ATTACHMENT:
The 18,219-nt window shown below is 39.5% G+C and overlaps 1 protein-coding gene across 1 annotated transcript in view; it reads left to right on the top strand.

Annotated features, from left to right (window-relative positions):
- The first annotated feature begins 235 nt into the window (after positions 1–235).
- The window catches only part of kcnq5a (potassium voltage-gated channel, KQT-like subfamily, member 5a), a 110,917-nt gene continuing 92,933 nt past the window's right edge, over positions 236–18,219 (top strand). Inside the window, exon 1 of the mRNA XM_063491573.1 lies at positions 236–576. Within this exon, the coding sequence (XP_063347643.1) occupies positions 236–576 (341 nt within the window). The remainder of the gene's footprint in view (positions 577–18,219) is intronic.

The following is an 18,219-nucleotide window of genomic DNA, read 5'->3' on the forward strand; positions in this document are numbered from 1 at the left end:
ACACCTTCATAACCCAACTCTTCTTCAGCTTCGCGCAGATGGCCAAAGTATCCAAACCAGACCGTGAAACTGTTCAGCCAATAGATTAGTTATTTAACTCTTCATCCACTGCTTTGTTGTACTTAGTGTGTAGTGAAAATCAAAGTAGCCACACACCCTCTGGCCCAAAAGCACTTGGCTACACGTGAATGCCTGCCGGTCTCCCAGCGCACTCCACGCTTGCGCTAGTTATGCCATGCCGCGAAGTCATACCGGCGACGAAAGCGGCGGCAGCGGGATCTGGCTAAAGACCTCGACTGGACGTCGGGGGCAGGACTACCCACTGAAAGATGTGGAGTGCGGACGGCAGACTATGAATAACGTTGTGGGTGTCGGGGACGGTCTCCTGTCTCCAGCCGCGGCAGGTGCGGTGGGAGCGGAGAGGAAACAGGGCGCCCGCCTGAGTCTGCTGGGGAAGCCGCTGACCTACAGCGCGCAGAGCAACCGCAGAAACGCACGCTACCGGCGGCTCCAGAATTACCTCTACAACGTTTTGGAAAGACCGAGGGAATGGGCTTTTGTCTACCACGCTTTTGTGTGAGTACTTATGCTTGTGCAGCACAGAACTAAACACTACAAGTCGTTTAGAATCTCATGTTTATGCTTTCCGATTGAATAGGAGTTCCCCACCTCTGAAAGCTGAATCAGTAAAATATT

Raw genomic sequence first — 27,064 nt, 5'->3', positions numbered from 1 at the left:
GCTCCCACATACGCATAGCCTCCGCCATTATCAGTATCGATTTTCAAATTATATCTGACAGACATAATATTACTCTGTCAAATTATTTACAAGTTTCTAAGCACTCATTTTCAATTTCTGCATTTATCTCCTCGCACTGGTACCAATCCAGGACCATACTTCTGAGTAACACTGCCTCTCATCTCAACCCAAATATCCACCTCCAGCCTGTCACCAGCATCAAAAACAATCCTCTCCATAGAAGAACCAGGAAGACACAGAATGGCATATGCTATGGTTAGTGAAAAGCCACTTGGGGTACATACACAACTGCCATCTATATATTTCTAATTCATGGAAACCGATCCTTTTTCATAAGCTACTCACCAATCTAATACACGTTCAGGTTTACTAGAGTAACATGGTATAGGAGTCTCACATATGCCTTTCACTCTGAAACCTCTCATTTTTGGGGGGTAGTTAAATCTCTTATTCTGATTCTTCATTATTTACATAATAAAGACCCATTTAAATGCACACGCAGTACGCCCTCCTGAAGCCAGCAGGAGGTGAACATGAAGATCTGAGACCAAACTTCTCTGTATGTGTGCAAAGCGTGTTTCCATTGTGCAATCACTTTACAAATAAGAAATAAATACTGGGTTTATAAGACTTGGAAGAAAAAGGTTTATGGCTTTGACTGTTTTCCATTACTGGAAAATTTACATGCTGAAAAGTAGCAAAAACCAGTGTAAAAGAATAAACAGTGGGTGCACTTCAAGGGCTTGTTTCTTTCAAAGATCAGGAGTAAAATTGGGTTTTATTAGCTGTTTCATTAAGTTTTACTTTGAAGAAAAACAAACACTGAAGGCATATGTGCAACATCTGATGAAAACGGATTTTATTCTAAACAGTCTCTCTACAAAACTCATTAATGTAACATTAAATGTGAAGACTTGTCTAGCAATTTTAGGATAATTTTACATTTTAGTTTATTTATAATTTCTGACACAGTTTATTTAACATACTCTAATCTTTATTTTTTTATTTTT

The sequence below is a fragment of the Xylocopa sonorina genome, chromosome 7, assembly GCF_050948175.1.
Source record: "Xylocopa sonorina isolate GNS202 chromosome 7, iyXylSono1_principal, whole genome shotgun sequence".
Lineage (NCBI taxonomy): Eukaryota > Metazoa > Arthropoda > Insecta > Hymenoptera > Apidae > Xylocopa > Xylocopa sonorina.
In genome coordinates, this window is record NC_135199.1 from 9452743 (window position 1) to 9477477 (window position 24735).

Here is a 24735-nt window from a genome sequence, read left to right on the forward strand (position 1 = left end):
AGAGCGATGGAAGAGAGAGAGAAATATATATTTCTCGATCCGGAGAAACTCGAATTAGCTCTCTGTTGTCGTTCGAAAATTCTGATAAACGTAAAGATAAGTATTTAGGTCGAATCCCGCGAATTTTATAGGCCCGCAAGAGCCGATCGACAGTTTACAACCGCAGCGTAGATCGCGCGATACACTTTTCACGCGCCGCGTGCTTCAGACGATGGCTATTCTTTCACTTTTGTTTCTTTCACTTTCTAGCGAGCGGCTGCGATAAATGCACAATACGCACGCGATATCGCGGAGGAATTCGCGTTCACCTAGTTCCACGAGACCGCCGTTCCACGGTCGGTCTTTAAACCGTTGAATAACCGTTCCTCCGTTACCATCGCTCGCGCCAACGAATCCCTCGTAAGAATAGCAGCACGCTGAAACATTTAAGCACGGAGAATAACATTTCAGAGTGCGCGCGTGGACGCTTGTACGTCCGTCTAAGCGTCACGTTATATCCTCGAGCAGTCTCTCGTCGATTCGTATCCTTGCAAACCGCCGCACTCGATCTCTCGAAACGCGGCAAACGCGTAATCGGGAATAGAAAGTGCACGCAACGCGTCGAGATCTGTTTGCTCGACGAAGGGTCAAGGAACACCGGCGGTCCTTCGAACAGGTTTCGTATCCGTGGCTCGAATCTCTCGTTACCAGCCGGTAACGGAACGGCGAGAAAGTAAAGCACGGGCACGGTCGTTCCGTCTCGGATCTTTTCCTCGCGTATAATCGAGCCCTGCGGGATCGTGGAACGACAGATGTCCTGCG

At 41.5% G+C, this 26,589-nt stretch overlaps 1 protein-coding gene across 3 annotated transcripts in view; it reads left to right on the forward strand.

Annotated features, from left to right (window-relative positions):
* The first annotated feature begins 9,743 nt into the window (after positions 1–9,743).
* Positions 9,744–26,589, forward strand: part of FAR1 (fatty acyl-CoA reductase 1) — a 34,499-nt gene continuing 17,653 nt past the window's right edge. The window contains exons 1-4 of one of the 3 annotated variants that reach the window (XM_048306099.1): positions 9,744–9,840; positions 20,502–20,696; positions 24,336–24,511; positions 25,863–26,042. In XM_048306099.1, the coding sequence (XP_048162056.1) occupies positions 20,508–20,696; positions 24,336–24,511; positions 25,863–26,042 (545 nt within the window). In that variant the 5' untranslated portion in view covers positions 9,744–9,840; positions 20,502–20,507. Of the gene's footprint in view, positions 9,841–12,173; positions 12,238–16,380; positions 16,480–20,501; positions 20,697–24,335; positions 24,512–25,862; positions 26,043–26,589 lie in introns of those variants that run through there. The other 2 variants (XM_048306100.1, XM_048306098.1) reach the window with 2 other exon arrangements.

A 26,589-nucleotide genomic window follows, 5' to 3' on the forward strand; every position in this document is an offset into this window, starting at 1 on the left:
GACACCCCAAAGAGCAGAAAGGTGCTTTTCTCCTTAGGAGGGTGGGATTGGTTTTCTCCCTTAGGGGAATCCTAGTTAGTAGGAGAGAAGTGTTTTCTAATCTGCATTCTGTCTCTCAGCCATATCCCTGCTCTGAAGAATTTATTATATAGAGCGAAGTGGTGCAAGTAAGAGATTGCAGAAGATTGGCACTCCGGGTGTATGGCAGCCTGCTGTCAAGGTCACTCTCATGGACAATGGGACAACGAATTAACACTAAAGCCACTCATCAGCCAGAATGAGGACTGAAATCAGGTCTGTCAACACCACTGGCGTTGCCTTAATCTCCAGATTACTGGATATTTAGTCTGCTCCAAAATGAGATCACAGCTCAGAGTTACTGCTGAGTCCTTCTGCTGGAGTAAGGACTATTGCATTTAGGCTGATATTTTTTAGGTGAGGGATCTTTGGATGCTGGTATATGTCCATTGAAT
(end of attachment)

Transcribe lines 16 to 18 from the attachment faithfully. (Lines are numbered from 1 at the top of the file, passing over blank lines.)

Annotated features, from left to right (window-relative positions):
* The first annotated feature begins 9,743 nt into the window (after positions 1–9,743).
* Positions 9,744–26,589, forward strand: part of FAR1 (fatty acyl-CoA reductase 1) — a 34,499-nt gene continuing 17,653 nt past the window's right edge. The window contains exons 1-4 of one of the 3 annotated variants that reach the window (XM_048306099.1): positions 9,744–9,840; positions 20,502–20,696; positions 24,336–24,511; positions 25,863–26,042. In XM_048306099.1, the coding sequence (XP_048162056.1) occupies positions 20,508–20,696; positions 24,336–24,511; positions 25,863–26,042 (545 nt within the window). In that variant the 5' untranslated portion in view covers positions 9,744–9,840; positions 20,502–20,507. Of the gene's footprint in view, positions 9,841–12,173; positions 12,238–16,380; positions 16,480–20,501; positions 20,697–24,335; positions 24,512–25,862; positions 26,043–26,589 lie in introns of those variants that run through there. The other 2 variants (XM_048306100.1, XM_048306098.1) reach the window with 2 other exon arrangements.